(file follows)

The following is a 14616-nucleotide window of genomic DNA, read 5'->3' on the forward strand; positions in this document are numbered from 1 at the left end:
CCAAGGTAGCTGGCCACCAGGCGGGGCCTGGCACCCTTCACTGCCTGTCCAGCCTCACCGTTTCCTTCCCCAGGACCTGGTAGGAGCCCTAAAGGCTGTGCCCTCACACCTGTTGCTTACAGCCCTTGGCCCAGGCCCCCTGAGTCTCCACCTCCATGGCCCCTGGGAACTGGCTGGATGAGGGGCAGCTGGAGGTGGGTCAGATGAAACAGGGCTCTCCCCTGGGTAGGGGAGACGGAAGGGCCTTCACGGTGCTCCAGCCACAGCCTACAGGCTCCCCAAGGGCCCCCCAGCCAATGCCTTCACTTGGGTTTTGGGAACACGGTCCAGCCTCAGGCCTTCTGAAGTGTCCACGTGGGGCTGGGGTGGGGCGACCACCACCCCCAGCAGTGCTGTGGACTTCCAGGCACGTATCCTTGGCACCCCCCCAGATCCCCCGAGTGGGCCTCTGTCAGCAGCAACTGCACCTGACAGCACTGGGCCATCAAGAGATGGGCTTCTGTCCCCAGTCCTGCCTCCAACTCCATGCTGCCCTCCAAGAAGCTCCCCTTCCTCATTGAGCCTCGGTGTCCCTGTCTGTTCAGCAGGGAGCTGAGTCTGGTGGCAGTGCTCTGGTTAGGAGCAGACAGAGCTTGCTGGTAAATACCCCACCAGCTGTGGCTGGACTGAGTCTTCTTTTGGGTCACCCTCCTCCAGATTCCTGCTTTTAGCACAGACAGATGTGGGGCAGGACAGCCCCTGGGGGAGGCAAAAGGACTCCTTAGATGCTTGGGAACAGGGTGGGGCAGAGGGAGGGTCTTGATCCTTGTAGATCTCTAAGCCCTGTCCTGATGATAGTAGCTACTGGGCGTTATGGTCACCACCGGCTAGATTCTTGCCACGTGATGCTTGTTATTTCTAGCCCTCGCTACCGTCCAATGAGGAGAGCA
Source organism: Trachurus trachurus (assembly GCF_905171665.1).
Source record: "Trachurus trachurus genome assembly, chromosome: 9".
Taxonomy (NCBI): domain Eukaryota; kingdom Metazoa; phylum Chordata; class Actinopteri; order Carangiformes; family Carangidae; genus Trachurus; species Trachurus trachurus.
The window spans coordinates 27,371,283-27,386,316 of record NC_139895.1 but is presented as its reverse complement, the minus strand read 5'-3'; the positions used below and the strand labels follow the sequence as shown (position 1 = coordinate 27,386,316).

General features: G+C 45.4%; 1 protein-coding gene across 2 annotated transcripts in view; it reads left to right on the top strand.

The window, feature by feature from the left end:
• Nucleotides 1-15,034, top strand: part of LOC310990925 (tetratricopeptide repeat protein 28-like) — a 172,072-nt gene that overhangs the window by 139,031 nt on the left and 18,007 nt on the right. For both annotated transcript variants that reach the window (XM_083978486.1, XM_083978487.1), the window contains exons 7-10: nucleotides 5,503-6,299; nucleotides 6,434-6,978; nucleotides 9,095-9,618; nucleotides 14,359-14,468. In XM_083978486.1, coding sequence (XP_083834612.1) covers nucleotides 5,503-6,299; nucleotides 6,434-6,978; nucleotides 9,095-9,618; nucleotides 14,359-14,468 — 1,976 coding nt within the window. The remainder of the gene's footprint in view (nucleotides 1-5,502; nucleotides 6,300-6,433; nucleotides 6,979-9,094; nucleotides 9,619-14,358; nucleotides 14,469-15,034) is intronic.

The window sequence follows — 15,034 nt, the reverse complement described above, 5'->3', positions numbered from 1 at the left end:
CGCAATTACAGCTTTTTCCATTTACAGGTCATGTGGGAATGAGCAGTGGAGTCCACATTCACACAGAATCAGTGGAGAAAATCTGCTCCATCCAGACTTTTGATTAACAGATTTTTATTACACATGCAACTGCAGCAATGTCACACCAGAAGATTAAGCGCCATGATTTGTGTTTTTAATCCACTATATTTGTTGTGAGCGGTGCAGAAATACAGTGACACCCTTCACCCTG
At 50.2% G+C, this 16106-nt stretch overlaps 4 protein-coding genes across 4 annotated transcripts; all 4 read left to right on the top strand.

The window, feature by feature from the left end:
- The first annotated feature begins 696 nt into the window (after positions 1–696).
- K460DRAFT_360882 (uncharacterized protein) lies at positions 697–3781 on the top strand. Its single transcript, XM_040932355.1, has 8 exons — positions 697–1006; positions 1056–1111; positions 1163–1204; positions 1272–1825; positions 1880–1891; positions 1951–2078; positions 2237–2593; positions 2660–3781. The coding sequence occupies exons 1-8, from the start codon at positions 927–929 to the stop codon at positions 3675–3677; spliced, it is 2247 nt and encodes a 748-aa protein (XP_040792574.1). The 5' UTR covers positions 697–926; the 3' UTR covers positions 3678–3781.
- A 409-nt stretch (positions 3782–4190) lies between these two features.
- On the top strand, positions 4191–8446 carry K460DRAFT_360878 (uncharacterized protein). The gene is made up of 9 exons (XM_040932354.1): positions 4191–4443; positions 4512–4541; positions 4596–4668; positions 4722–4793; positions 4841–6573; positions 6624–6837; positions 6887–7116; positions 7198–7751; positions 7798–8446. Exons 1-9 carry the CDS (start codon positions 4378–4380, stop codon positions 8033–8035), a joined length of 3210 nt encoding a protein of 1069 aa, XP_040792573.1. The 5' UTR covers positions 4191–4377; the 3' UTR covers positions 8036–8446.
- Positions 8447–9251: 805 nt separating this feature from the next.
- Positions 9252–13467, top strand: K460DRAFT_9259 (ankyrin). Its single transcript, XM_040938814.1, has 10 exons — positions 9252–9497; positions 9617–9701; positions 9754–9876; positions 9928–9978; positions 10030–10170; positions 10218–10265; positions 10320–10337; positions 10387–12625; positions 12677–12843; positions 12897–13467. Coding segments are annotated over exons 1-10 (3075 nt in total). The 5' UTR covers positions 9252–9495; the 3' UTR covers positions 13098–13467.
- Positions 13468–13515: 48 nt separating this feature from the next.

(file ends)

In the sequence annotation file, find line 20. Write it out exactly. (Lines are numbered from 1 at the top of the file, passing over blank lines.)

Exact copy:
- Positions 13468–13515: 48 nt separating this feature from the next.